Stop me if you’ve heard this joke before:

Question: How many hummingbird eggs does it take to bring the wheels of a major metropolitan infrastructure renovation to a grinding halt?

Answer: One.

Did you laugh? It isn’t really a joke, but some people may have involuntarily snorted while reading that.

The Richmond-San Rafael bridge is ready for some vital renovations. A bike path is being added to the upper deck to allow bicycle traffic to flow in both directions and the lower deck is getting a third lane to ease intense traffic congestion. The equipment and barriers are all in place and work was ready to resume, but suddenly halted after a single hummingbird’s nest with one egg was discovered on the bridge.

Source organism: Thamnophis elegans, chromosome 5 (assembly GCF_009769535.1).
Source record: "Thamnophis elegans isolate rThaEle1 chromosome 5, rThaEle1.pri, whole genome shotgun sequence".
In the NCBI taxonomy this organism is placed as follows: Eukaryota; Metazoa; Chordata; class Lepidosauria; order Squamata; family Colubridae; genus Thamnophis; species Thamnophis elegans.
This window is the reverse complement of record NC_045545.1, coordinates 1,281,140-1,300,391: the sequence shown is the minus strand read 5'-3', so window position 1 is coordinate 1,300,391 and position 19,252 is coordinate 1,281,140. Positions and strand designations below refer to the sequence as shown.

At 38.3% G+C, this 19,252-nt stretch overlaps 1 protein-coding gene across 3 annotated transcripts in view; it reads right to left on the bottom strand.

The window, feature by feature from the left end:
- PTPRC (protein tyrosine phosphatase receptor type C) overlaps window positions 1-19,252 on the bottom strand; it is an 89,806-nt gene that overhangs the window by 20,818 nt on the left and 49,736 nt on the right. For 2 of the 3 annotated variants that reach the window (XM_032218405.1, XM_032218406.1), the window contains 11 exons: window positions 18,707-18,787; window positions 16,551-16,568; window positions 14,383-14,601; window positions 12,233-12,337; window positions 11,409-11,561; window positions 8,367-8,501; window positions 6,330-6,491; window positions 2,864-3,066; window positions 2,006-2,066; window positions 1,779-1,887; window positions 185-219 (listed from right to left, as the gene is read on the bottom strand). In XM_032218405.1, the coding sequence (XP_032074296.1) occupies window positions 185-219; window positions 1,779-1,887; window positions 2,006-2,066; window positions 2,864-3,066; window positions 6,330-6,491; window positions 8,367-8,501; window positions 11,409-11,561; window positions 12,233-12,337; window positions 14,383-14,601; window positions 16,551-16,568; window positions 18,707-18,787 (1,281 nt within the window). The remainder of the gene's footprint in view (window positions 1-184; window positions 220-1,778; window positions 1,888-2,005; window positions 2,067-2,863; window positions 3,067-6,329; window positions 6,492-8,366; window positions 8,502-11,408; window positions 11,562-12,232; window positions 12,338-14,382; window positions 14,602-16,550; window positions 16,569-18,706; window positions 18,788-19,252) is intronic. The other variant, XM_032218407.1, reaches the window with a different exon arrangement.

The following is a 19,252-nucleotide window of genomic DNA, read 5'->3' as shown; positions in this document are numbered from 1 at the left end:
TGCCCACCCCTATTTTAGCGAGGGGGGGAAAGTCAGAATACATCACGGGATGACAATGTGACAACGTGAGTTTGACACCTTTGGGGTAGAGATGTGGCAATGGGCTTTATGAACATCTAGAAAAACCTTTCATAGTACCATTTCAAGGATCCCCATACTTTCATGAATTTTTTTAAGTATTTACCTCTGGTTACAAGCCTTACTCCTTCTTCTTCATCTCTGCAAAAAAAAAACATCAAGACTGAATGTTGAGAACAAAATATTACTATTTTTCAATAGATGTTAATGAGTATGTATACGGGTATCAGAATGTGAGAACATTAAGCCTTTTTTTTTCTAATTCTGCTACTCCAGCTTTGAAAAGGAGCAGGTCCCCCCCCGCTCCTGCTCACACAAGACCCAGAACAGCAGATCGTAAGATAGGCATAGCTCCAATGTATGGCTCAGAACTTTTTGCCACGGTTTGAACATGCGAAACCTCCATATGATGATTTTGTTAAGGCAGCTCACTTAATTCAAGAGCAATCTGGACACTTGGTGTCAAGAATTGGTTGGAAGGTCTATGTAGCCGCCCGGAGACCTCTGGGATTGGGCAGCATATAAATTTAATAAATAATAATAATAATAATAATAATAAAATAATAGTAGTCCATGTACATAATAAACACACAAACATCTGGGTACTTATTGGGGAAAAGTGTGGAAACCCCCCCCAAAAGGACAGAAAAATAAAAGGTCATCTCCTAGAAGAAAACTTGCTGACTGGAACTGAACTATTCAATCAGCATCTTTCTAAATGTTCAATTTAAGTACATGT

Randy Rentschler, the Metropolitan Transportation Commission said, “In this particular case a bird’s nest was found.”

Not just any bird – but a protected bird under the Migratory Bird Treaty Act – and one with an egg waiting to hatch.

Rentschler said, “Hummingbirds are on the list so the followed the rules.”

“A single Hummingbird nest with an egg is going to cost us a couple of weeks,” Rentschler said,

Rentschler said he doesn’t know how much it will cost.

The state of California (particularly the Bay Area) has some of the most restrictive environmental policies in the country. Rentschler says that much needed renovations to the Bay Bridge have also been on hold because of nesting birds and fish, to the tune of over $10 million in taxpayer money.

Maybe someone needs to remind the environmental lobby that would halt human progress and slow down the productivity of struggling San Franciscans for a hummingbird egg that it’s just a clump of cells.